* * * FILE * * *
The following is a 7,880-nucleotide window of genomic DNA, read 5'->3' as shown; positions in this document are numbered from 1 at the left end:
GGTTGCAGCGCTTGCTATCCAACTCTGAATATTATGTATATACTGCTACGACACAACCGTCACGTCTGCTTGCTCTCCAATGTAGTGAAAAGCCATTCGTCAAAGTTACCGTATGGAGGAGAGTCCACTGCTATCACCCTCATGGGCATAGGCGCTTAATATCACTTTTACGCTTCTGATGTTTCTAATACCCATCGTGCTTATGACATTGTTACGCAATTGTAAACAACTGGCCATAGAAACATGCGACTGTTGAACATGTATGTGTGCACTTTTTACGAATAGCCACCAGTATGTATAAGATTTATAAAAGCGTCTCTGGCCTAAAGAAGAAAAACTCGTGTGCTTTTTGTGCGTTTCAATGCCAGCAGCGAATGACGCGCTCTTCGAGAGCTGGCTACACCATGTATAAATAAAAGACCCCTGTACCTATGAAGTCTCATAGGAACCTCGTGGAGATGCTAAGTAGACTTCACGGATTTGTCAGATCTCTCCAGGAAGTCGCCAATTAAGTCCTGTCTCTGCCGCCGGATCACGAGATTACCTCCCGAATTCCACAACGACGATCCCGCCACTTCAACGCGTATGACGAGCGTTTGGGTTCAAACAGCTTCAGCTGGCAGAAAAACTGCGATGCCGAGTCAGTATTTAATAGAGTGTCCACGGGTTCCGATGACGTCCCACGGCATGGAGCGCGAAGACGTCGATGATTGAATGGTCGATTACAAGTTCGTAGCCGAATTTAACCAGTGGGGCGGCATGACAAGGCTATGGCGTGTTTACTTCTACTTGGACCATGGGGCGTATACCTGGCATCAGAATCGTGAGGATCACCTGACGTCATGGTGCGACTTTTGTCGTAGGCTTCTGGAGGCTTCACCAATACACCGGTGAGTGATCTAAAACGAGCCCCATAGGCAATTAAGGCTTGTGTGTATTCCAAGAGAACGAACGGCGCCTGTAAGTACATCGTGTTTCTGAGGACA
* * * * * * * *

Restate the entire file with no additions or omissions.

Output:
The following is a 7,880-nucleotide window of genomic DNA, read 5'->3' as shown; positions in this document are numbered from 1 at the left end:
GGTTGCAGCGCTTGCTATCCAACTCTGAATATTATGTATATACTGCTACGACACAACCGTCACGTCTGCTTGCTCTCCAATGTAGTGAAAAGCCATTCGTCAAAGTTACCGTATGGAGGAGAGTCCACTGCTATCACCCTCATGGGCATAGGCGCTTAATATCACTTTTACGCTTCTGATGTTTCTAATACCCATCGTGCTTATGACATTGTTACGCAATTGTAAACAACTGGCCATAGAAACATGCGACTGTTGAACATGTATGTGTGCACTTTTTACGAATAGCCACCAGTATGTATAAGATTTATAAAAGCGTCTCTGGCCTAAAGAAGAAAAACTCGTGTGCTTTTTGTGCGTTTCAATGCCAGCAGCGAATGACGCGCTCTTCGAGAGCTGGCTACACCATGTATAAATAAAAGACCCCTGTACCTATGAAGTCTCATAGGAACCTCGTGGAGATGCTAAGTAGACTTCACGGATTTGTCAGATCTCTCCAGGAAGTCGCCAATTAAGTCCTGTCTCTGCCGCCGGATCACGAGATTACCTCCCGAATTCCACAACGACGATCCCGCCACTTCAACGCGTATGACGAGCGTTTGGGTTCAAACAGCTTCAGCTGGCAGAAAAACTGCGATGCCGAGTCAGTATTTAATAGAGTGTCCACGGGTTCCGATGACGTCCCACGGCATGGAGCGCGAAGACGTCGATGATTGAATGGTCGATTACAAGTTCGTAGCCGAATTTAACCAGTGGGGCGGCATGACAAGGCTATGGCGTGTTTACTTCTACTTGGACCATGGGGCGTATACCTGGCATCAGAATCGTGAGGATCACCTGACGTCATGGTGCGACTTTTGTCGTAGGCTTCTGGAGGCTTCACCAATACACCGGTGAGTGATCTAAAACGAGCCCCATAGGCAATTAAGGCTTGTGTGTATTCCAAGAGAACGAACGGCGCCTGTAAGTACATCGTGTTTCTGAGGACA